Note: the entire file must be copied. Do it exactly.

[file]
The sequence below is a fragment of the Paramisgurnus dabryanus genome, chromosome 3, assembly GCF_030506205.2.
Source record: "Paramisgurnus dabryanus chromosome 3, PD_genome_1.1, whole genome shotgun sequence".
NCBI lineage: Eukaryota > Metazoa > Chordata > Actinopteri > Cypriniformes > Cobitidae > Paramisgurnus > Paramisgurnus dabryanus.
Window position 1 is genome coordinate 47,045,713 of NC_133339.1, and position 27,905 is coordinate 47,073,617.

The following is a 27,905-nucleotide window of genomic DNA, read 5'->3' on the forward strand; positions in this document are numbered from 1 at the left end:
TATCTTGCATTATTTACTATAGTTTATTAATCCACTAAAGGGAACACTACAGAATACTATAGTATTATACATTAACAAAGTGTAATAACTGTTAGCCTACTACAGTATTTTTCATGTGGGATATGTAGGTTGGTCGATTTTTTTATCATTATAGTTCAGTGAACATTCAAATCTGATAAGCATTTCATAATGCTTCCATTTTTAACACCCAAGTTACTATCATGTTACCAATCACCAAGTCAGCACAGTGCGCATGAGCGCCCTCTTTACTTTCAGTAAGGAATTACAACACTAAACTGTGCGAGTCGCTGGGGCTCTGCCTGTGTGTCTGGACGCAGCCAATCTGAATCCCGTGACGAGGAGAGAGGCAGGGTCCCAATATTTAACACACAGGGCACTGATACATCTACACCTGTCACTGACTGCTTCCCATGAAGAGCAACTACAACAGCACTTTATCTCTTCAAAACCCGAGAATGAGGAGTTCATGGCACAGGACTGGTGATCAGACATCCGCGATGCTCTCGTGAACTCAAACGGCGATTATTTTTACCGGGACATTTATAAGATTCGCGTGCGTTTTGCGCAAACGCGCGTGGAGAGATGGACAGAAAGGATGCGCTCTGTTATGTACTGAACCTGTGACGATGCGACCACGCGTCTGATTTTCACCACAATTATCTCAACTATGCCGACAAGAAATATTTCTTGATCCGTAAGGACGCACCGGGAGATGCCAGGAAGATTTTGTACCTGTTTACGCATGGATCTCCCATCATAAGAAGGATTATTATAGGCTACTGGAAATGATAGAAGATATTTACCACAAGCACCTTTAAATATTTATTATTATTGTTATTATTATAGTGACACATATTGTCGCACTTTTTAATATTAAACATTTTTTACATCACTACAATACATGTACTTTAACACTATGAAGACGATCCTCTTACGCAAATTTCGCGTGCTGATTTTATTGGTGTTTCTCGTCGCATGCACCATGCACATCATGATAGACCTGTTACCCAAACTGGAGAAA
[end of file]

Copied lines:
The sequence below is a fragment of the Paramisgurnus dabryanus genome, chromosome 3, assembly GCF_030506205.2.
Source record: "Paramisgurnus dabryanus chromosome 3, PD_genome_1.1, whole genome shotgun sequence".
NCBI lineage: Eukaryota > Metazoa > Chordata > Actinopteri > Cypriniformes > Cobitidae > Paramisgurnus > Paramisgurnus dabryanus.
Window position 1 is genome coordinate 47,045,713 of NC_133339.1, and position 27,905 is coordinate 47,073,617.

The following is a 27,905-nucleotide window of genomic DNA, read 5'->3' on the forward strand; positions in this document are numbered from 1 at the left end:
TATCTTGCATTATTTACTATAGTTTATTAATCCACTAAAGGGAACACTACAGAATACTATAGTATTATACATTAACAAAGTGTAATAACTGTTAGCCTACTACAGTATTTTTCATGTGGGATATGTAGGTTGGTCGATTTTTTTATCATTATAGTTCAGTGAACATTCAAATCTGATAAGCATTTCATAATGCTTCCATTTTTAACACCCAAGTTACTATCATGTTACCAATCACCAAGTCAGCACAGTGCGCATGAGCGCCCTCTTTACTTTCAGTAAGGAATTACAACACTAAACTGTGCGAGTCGCTGGGGCTCTGCCTGTGTGTCTGGACGCAGCCAATCTGAATCCCGTGACGAGGAGAGAGGCAGGGTCCCAATATTTAACACACAGGGCACTGATACATCTACACCTGTCACTGACTGCTTCCCATGAAGAGCAACTACAACAGCACTTTATCTCTTCAAAACCCGAGAATGAGGAGTTCATGGCACAGGACTGGTGATCAGACATCCGCGATGCTCTCGTGAACTCAAACGGCGATTATTTTTACCGGGACATTTATAAGATTCGCGTGCGTTTTGCGCAAACGCGCGTGGAGAGATGGACAGAAAGGATGCGCTCTGTTATGTACTGAACCTGTGACGATGCGACCACGCGTCTGATTTTCACCACAATTATCTCAACTATGCCGACAAGAAATATTTCTTGATCCGTAAGGACGCACCGGGAGATGCCAGGAAGATTTTGTACCTGTTTACGCATGGATCTCCCATCATAAGAAGGATTATTATAGGCTACTGGAAATGATAGAAGATATTTACCACAAGCACCTTTAAATATTTATTATTATTGTTATTATTATAGTGACACATATTGTCGCACTTTTTAATATTAAACATTTTTTACATCACTACAATACATGTACTTTAACACTATGAAGACGATCCTCTTACGCAAATTTCGCGTGCTGATTTTATTGGTGTTTCTCGTCGCATGCACCATGCACATCATGATAGACCTGTTACCCAAACTGGAGAAA